A proficient typist usually knows when they’ve made an error, even before they look at the screen. A proficient typist can correct that error quickly, however, the time that elapses between realization of the error, backspacing, correcting it and regaining your typing rhythm is probably equivalent to the time it would take to type about 5 words, hence the penalty for an uncorrected error.

Generally, typists have become much more complacent about making errors because they are now so easy to correct. About the only time accuracy comes into play is when you’re taking a test. That doesn’t mean you shouldn’t strive for it because ultimately, it does make your job a lot easier.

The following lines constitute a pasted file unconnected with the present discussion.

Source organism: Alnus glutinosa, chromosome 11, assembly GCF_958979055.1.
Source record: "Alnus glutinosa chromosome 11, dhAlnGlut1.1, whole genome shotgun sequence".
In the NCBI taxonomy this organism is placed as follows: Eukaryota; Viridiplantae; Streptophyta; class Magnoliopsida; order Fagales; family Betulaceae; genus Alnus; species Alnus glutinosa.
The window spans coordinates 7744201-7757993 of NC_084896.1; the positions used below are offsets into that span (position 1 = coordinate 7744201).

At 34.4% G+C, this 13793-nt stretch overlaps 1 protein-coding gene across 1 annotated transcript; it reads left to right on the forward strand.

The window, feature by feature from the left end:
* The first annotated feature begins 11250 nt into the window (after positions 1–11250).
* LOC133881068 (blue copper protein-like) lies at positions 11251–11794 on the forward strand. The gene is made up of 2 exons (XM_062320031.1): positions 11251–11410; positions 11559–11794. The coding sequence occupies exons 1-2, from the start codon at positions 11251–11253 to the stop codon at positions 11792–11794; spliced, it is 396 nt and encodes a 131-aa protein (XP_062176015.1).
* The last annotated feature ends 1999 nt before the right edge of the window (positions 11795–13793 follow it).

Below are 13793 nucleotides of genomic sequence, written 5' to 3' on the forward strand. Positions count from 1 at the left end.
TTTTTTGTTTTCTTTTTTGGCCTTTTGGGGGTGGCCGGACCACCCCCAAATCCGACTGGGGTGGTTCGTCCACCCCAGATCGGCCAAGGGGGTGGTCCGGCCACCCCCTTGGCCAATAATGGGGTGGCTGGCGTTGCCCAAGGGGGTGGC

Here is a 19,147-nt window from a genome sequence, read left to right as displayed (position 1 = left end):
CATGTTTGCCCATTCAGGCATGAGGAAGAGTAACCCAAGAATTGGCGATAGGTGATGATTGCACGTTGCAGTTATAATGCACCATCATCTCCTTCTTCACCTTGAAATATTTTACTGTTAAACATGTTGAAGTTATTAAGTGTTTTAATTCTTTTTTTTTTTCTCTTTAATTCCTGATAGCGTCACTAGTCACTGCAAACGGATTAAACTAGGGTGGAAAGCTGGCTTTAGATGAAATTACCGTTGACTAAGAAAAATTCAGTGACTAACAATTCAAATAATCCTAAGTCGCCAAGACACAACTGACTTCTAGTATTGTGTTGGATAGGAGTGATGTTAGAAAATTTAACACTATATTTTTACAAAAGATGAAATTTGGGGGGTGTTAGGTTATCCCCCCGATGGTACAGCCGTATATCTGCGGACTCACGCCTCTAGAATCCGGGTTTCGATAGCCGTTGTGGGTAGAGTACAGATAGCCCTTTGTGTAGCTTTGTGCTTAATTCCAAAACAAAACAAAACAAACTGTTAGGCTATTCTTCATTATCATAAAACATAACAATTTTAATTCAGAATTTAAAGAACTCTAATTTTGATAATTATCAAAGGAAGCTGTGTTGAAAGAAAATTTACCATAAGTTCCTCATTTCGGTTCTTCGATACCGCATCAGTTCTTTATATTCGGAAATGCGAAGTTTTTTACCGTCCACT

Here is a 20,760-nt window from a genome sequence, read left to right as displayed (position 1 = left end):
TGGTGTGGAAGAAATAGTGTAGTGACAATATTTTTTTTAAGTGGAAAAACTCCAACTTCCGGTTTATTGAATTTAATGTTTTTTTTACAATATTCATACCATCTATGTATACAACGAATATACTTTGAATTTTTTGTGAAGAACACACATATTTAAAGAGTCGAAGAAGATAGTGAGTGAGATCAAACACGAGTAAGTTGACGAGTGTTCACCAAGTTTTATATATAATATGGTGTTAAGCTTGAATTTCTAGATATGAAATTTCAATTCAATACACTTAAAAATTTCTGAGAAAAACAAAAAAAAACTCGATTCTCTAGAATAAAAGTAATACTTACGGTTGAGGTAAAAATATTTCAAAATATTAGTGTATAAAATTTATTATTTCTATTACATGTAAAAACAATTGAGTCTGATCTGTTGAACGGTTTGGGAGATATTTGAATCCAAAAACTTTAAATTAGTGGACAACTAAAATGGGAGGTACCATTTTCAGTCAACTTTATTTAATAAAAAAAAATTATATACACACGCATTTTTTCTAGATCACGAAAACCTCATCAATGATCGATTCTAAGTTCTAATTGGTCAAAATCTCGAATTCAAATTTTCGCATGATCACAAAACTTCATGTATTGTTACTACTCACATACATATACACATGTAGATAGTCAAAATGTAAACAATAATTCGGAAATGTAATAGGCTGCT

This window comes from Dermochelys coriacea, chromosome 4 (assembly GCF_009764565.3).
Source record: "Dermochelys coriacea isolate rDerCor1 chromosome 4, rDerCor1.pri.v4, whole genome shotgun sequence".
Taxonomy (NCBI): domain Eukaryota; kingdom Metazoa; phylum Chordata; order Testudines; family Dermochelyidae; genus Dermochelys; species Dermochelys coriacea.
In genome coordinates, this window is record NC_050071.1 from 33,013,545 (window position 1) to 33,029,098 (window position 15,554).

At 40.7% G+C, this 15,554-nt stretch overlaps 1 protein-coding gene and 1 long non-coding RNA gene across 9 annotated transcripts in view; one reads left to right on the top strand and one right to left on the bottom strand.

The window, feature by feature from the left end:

I’m a word processor, hence I type for a living, but on the rare occasion I have been in the job market and knowing I’d have to take a typing speed test, I have always practiced for a couple days with a typing tutor/game program. You’d be surprised how much that improves your speed, accuracy and concentration.

You rarely type at work like you do for a speed test (sustained text typing without pause or interruption) and no matter how good a typist you are or how often you’re required to type, your speed will suffer without practice.

Slowing down a bit will definitely help your accuracy. What you have to do is establish a comfortable rhythm for your typing. Too slow and you won’t be able to maintain your rhythm; too fast and you’ll make mistakes. A typing program helps you accomplish both.